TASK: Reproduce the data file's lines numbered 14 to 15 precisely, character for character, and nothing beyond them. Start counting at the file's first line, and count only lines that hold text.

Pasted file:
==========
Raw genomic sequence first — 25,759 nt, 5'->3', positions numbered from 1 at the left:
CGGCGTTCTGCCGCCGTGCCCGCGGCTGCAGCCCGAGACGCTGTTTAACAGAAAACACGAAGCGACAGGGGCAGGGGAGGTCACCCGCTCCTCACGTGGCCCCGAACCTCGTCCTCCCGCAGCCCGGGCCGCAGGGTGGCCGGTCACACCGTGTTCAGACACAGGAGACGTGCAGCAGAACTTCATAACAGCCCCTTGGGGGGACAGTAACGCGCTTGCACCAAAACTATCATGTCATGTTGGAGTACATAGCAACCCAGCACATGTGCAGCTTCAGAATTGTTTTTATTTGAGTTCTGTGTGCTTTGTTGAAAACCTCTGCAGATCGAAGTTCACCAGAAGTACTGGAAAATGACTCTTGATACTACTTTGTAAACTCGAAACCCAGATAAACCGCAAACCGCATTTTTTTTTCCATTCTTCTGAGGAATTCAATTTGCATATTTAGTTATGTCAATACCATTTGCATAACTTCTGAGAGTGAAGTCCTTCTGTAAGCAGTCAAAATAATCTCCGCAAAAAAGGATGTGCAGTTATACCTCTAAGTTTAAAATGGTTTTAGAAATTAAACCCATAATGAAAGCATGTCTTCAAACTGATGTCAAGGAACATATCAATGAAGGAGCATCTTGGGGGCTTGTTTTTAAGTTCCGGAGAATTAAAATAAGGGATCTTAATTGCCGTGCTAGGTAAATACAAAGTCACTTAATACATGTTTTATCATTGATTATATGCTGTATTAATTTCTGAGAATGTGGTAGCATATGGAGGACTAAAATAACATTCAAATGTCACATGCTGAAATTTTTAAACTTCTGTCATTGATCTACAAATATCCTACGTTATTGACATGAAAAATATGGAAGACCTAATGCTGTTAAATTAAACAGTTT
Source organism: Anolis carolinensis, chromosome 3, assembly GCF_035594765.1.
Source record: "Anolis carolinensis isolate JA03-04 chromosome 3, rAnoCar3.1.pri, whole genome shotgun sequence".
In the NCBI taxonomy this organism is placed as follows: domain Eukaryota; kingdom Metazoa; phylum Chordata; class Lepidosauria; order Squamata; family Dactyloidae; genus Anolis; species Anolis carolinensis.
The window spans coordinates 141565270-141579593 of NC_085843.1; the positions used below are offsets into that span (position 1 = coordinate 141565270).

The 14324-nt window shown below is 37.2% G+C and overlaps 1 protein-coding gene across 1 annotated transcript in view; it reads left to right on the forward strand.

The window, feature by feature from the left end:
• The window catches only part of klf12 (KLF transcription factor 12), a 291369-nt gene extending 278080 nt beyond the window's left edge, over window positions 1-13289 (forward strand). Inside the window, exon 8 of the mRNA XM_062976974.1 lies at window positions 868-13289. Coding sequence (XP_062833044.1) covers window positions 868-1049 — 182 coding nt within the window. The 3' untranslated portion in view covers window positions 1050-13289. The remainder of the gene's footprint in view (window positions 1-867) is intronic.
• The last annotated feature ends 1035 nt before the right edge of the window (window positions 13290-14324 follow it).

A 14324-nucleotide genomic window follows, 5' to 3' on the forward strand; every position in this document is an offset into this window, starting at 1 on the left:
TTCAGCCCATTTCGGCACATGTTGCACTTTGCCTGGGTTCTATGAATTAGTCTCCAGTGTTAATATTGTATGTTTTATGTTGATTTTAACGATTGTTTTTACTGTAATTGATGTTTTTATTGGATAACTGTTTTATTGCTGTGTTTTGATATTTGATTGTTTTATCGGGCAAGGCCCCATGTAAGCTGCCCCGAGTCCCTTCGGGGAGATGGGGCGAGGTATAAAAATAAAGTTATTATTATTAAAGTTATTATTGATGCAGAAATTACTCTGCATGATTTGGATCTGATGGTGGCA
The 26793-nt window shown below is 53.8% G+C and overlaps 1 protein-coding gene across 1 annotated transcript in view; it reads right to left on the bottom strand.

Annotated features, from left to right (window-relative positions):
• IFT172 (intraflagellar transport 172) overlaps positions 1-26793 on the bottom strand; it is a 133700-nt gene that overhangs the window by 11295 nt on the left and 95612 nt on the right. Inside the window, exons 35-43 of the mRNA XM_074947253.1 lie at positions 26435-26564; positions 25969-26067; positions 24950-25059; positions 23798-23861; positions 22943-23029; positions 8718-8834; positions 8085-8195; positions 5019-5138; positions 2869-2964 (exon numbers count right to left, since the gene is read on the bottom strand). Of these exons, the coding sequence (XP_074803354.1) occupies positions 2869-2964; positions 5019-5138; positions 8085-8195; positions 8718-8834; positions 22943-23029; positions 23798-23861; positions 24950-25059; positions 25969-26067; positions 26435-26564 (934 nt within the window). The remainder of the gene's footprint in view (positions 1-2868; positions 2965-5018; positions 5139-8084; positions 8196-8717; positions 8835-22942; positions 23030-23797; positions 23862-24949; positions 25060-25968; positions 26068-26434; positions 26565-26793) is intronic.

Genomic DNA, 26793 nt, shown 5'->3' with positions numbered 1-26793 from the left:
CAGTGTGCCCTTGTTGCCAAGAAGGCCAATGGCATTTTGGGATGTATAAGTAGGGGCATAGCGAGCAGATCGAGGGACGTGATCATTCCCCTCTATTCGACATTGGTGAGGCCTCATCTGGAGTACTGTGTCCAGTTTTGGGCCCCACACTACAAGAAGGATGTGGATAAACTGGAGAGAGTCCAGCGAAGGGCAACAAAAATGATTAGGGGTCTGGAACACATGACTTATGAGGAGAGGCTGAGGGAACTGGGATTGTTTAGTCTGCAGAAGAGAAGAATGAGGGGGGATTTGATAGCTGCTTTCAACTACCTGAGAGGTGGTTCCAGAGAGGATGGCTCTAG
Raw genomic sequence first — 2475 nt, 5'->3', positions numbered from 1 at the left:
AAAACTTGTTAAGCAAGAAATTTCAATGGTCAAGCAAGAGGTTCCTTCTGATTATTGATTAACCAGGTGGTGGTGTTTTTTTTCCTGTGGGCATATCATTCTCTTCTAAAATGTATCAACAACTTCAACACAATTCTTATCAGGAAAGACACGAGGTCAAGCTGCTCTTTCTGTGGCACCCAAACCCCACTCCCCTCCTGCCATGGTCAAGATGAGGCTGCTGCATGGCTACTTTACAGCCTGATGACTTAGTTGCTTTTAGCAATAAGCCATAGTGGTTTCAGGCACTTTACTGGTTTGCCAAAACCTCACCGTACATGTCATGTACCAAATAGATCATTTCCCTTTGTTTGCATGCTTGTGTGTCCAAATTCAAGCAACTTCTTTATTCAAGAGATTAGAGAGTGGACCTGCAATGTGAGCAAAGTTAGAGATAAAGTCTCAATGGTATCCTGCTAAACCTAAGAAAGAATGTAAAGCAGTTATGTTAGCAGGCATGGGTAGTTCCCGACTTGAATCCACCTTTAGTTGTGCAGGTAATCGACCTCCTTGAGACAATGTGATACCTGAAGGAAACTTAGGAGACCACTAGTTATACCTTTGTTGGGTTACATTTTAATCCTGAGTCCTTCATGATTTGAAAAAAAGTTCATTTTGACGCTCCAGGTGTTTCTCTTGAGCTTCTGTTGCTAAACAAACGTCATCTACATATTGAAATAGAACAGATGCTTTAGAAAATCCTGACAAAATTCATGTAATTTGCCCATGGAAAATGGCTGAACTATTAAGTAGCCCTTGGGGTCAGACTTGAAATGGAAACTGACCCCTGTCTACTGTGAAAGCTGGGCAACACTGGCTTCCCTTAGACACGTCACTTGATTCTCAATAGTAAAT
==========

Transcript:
Annotated features, from left to right (window-relative positions):
• IFT172 (intraflagellar transport 172) overlaps positions 1-26793 on the bottom strand; it is a 133700-nt gene that overhangs the window by 11295 nt on the left and 95612 nt on the right. Inside the window, exons 35-43 of the mRNA XM_074947253.1 lie at positions 26435-26564; positions 25969-26067; positions 24950-25059; positions 23798-23861; positions 22943-23029; positions 8718-8834; positions 8085-8195; positions 5019-5138; positions 2869-2964 (exon numbers count right to left, since the gene is read on the bottom strand). Of these exons, the coding sequence (XP_074803354.1) occupies positions 2869-2964; positions 5019-5138; positions 8085-8195; positions 8718-8834; positions 22943-23029; positions 23798-23861; positions 24950-25059; positions 25969-26067; positions 26435-26564 (934 nt within the window). The remainder of the gene's footprint in view (positions 1-2868; positions 2965-5018; positions 5139-8084; positions 8196-8717; positions 8835-22942; positions 23030-23797; positions 23862-24949; positions 25060-25968; positions 26068-26434; positions 26565-26793) is intronic.